When was the moment that this book became official to you?
Maisha: I would say our book launched in person, for me, at least, as Mary was talking about, and we all came back to Boston for a graduation. And we’ve had a book launch prior to that, like, maybe a month or so before that over Zoom. And that was also very nice, and that was, like, the first time you’re getting out in the world, but it was different from seeing, like, little box people’s faces in little boxes of her zoom. So, like, actually being there in person, being surrounded by all these people who had been part of our lives. We had all our college friends. We had some professors from our college. We had our families, and we had the book in our hand, and we were able to read out loud and just being in that garden and that we had our book launch in, I think it was just a very special moment.
Ayse: I feel like it was several different times, throughout the whole process. Like that 1st night, like, joking, like, oh, we’re gonna publish one day. Like, to me, it felt real then. when we actually officially decided, like, almost 2 years later, oh, we’re actually gonna publish. It felt real again then. When we had applied for some grants, and so, to, like, help the process of, like, the book. And so, like, when we got those grants, it felt real then. When we decided to, like, get our publisher then it also felt like that. And then the other experiences are the similar ones that might show much for me.
Afeefah: I think the other big moment for me was when I got my first copy in the mail, I think that was definitely just like, wow, it’s real. And she’s here and I’m holding her in my hands. I think that we just went and felt tangible, for the very first time.
Who’d like to share a favorite self-discovery from both the writing and publishing journey?
Ayse: For me, one thing was when we were laying out the book. We had a book designer, his name’s Jorge and he mostly just speaks Spanish. And so out of the group, some of my coworkers would speak a little bit of Spanish as well, but I speak the most. And so I was translating. There were things that needed to be changed based on the format and so we would meet with him. We met with him a few different times, and then I would be there translating for what people wanted to say. And so I know that I speak Spanish, but that experience of doing it within the writing world was really cool and learning how to say different, stylistic things in Spanish, like, bold or stuff like that, was really cool. That was really exciting for me and to have learned that I’m able to do that.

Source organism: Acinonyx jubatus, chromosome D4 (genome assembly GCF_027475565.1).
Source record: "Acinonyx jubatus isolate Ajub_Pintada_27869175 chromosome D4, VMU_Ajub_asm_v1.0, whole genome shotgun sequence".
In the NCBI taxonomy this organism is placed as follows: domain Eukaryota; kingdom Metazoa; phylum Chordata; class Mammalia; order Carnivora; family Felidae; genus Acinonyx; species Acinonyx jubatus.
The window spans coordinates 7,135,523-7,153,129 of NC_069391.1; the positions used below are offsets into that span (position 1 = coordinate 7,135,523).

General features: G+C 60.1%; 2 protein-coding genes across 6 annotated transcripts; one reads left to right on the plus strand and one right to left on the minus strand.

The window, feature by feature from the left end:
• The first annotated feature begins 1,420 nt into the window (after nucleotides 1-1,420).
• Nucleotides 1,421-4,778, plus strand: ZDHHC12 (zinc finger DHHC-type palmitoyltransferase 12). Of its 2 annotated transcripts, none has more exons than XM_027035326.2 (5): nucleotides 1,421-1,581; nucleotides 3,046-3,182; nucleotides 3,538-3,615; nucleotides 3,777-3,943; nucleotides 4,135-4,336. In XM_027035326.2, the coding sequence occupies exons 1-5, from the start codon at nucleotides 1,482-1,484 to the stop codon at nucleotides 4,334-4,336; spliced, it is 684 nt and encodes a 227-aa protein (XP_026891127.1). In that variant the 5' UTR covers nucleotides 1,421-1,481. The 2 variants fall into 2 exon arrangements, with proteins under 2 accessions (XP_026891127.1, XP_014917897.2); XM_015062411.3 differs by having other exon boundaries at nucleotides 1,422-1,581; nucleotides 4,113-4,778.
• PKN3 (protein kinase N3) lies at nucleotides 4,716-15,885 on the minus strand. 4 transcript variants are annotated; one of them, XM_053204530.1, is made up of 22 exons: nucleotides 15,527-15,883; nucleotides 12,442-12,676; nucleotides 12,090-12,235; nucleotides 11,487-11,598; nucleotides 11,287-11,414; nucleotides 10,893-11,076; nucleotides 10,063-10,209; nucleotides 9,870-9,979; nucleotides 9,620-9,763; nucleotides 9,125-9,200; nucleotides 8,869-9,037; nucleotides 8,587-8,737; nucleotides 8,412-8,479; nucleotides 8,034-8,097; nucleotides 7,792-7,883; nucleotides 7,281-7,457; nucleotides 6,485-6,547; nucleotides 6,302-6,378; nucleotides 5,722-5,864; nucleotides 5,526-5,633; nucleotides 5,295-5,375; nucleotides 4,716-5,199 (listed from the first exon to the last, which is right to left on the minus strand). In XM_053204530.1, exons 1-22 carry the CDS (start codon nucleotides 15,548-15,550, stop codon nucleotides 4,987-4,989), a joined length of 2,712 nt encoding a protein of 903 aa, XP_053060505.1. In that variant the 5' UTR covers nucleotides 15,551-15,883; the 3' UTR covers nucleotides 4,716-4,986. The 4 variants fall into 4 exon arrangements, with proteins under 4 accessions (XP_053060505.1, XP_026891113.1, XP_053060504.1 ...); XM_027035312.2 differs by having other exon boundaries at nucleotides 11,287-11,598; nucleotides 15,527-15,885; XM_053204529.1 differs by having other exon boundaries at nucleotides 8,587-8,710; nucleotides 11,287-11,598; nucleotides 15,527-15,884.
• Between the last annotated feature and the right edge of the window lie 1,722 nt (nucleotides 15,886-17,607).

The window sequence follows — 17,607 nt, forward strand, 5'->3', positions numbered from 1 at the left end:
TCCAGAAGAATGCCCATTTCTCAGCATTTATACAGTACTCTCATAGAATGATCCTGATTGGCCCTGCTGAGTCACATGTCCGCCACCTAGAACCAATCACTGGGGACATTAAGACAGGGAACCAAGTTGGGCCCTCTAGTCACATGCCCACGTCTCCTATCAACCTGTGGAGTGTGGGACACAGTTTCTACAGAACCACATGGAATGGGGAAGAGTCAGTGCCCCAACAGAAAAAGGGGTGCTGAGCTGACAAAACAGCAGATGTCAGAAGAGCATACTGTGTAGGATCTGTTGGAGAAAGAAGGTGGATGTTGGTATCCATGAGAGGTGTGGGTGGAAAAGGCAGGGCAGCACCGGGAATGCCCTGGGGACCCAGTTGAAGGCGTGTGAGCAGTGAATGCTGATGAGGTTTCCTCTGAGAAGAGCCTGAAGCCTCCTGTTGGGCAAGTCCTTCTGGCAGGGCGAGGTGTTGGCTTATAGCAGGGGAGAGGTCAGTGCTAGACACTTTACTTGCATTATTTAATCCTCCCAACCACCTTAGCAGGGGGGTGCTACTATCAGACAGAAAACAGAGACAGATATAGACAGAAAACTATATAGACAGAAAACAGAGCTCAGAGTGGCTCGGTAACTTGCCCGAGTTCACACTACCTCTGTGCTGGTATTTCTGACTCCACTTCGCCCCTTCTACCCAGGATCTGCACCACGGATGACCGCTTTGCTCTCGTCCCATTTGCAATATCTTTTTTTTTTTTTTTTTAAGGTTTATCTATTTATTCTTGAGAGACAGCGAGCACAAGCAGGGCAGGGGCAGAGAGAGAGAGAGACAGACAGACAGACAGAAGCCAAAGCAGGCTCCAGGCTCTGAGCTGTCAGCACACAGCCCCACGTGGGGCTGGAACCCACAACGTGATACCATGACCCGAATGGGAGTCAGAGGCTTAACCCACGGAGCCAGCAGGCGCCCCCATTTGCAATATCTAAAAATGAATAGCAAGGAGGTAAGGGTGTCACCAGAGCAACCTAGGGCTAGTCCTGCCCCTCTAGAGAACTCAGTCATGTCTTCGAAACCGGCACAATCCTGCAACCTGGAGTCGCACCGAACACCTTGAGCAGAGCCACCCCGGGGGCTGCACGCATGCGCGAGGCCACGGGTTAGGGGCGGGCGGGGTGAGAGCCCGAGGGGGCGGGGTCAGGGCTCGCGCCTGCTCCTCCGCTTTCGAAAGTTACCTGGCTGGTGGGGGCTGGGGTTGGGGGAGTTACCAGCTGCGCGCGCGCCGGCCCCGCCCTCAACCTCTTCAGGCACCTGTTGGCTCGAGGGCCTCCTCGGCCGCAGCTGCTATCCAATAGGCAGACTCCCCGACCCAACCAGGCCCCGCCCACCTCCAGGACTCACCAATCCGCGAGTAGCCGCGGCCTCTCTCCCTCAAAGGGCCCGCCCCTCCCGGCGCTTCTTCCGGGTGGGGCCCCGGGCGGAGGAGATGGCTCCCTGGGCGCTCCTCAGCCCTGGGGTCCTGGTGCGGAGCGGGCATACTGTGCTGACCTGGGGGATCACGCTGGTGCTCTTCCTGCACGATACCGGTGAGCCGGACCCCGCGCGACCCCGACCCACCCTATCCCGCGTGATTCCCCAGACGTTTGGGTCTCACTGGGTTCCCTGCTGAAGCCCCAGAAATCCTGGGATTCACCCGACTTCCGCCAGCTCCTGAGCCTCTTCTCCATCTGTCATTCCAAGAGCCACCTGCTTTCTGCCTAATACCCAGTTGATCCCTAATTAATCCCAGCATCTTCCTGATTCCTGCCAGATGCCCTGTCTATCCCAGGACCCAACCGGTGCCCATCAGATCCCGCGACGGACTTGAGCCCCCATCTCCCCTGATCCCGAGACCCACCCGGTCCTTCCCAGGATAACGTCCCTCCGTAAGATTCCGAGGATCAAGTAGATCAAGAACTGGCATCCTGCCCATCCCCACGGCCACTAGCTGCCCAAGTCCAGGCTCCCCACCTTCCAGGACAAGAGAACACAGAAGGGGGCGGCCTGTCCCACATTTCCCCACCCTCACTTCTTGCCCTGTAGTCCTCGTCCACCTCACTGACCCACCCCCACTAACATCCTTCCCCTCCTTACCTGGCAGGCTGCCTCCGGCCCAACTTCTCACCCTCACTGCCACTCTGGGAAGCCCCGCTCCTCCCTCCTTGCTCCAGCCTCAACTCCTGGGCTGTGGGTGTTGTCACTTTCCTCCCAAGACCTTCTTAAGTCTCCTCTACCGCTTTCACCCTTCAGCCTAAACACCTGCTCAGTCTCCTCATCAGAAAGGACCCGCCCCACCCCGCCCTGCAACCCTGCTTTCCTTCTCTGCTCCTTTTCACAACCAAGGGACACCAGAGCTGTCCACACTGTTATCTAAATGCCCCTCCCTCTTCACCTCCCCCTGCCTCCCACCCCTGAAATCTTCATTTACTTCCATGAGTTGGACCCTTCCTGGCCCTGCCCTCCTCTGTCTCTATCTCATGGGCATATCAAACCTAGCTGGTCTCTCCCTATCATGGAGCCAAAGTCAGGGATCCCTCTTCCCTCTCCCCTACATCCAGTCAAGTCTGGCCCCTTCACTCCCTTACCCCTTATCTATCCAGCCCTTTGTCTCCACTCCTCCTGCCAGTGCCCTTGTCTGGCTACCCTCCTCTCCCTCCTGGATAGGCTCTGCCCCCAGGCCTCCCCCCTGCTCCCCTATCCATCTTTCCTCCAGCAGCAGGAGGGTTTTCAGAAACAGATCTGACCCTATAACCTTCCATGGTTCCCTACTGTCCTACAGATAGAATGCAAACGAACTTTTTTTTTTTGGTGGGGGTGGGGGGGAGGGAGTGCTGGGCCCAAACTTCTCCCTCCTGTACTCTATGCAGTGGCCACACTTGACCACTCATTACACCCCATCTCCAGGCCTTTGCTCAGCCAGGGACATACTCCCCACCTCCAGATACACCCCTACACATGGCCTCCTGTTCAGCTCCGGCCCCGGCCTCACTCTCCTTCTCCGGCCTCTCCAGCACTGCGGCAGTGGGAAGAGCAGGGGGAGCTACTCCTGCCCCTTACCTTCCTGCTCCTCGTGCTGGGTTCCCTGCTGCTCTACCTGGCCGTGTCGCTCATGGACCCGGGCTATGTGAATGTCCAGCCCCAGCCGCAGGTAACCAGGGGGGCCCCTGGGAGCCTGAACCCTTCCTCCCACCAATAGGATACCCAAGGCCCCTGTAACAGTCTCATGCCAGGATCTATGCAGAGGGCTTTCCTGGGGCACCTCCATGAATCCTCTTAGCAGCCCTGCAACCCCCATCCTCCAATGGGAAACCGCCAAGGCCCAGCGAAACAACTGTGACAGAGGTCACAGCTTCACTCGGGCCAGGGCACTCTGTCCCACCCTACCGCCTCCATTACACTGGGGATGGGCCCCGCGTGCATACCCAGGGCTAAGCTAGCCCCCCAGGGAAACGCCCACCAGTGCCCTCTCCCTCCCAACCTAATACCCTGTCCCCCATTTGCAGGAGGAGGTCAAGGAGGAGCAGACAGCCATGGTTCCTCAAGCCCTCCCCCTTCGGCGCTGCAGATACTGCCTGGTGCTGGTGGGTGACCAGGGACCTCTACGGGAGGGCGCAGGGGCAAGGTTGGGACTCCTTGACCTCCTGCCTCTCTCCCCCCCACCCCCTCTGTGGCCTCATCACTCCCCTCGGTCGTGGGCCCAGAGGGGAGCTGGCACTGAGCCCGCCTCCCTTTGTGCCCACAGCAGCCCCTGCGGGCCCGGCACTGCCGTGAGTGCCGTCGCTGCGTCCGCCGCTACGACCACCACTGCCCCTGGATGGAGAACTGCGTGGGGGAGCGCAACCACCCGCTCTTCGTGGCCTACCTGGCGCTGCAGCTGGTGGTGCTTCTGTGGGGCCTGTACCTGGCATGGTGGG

Maisha: I’ll say I learned that I like to find melody in everything, especially after I got really into writing poetry. Anytime I find myself writing, like, an email craft, cool applications, Instagram captions, I just read it over and over. And I’m like, “how many syllables does it have? Can this rhyme, what words can I switch out?” And my mind just automatically goes into that mode, but I think it helps me appreciate the details and things.
Afeefah: I think, for me, one of the biggest takeaways was learning to be okay with taking up space. And just something like, these ladies have heard me say this many times, but, I think in writing these poems was the first time that I really realized that my own stories and experiences could also be in the spotlight. And prior to that, a lot of the writing I did was reflective of nature or it’d be fiction writing with characters that I didn’t necessarily identify with. And so I was subconsciously writing about things that were not myself. And I think going through this process and this experience, especially with these friends of mine who pushed me to write and be treated myself, I really learned that I could be my own main character and that my stories could be from the spotlight.
Marwa: I think I’ve realized this more now, but I think being okay with the fact that the person who wrote the poems perhaps is different than the person now. And I think it’s like a snapshot as to who I was and how I reflected on the memories and moments in the past. And I think this is a huge concern of mine as I was writing. Like, what am I gonna think when I read these poems? Like, a year from now, 2 years from now. And I started already seeing that I would have done this differently. I would have reflected or said things about this event of my life differently. And I mean, that’s okay. And it’s quite beautiful to have a physical manifestation of who you were in that moment to reflect on. And perhaps it’ll still resonate with people who are at that moment in their lives too. So I think that’s been the biggest takeaway for me.